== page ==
Voila – Easy French Bread

My husband recently challenged me to make homemade bread. He got an evil look at first because I’m not much into baking really – my experience is with apple and pumpkin pies for the holidays, Thanksgiving and Christmas. That about sums it up.

So I Googled some recipes and tried one that was found on Food.com. Crusty French Bread. Sounded good. I had to Brigittize it of course like all recipes. (For some reason they need to be tweaked in my opinion.)

It was super easy and turned out great. The family wanted me to make the bread again because it tastes much better than store bought. So I did it again today.

This easy recipe makes two loaves…crusty on the outside and chewy on the inside. No fancy equipment needed either.

2 cups warm water
1 tablespoon yeast
1 tablespoon vegetable oil (I used Extra virgin olive oil)
1 tablespoon sugar
2 teaspoons salt
5 -5 1⁄2 cups bread flour (I used organic)
2 tablespoons of cornmeal (approx.)

Dissolve yeast in warm water (110 degrees) and sugar in large bowl; allow yeast to proof or foam (about 10 minutes).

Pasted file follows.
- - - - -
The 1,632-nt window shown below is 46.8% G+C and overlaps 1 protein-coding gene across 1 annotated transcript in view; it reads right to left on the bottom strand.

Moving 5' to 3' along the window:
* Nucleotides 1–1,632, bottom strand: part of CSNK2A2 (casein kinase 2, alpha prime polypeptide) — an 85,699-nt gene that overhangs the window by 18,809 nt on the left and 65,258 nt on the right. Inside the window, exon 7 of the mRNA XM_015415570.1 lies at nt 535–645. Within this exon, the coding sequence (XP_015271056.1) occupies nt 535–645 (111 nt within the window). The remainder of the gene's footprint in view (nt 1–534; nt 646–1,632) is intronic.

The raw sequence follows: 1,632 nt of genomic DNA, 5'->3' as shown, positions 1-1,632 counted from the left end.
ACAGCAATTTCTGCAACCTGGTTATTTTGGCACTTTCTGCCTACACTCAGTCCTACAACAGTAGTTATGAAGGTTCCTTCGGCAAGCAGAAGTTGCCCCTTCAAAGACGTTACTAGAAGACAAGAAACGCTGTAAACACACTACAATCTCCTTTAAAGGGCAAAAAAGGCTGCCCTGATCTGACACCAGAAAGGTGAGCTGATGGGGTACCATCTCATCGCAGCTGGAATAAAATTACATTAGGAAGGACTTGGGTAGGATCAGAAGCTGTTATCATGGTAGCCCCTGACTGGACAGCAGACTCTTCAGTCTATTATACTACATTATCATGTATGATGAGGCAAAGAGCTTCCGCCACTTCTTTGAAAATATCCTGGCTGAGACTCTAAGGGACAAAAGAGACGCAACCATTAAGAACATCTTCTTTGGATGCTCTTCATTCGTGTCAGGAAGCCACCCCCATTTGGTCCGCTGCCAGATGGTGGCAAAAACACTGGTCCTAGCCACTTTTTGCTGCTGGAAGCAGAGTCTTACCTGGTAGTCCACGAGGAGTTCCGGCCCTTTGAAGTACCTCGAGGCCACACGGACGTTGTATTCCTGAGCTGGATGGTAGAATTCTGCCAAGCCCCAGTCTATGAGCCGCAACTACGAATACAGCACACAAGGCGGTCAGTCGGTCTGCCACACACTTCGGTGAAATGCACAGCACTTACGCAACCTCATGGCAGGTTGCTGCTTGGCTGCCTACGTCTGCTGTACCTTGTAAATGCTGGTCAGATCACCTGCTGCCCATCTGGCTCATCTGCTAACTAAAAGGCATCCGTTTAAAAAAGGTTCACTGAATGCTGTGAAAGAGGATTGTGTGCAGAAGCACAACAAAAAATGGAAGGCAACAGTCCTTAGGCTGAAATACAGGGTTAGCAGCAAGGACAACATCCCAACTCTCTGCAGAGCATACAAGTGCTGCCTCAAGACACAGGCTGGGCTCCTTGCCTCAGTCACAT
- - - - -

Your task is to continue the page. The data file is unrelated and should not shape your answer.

Add salt, oil, and 3 cups flour; beat for 2 minutes.

Stir in 2 cups flour to make a stiff dough.

Knead until smooth and elastic, about 10 minutes (I only did 5 minutes the first time).

Place the dough ball in an oiled bowl, turn dough to coat all sides, cover and let rise until doubled (Takes about an hour).

Punch down and divide in half. Shape dough into two long slender loaves.

Grease and sprinkle with cornmeal either a french bread pan or large cookie sheet (I used a large cookie sheet).

Place loaves in pan and cut diagonal gashes on top of each loaf (I used scissors).

Cover and let rise until doubled. (Takes about another hour)

Bake at 375 degrees for about 30 minutes.
Note: You can sprinkle or spray water on the loaves during baking if you want a really crunchy crust.

For any leftovers, I cut in smaller sections, place in a gallon storage bag and put in freezer. Tastes just as good after reheating!

Now I’m on a mission to find a french loaf pan to make it more like a baguette.




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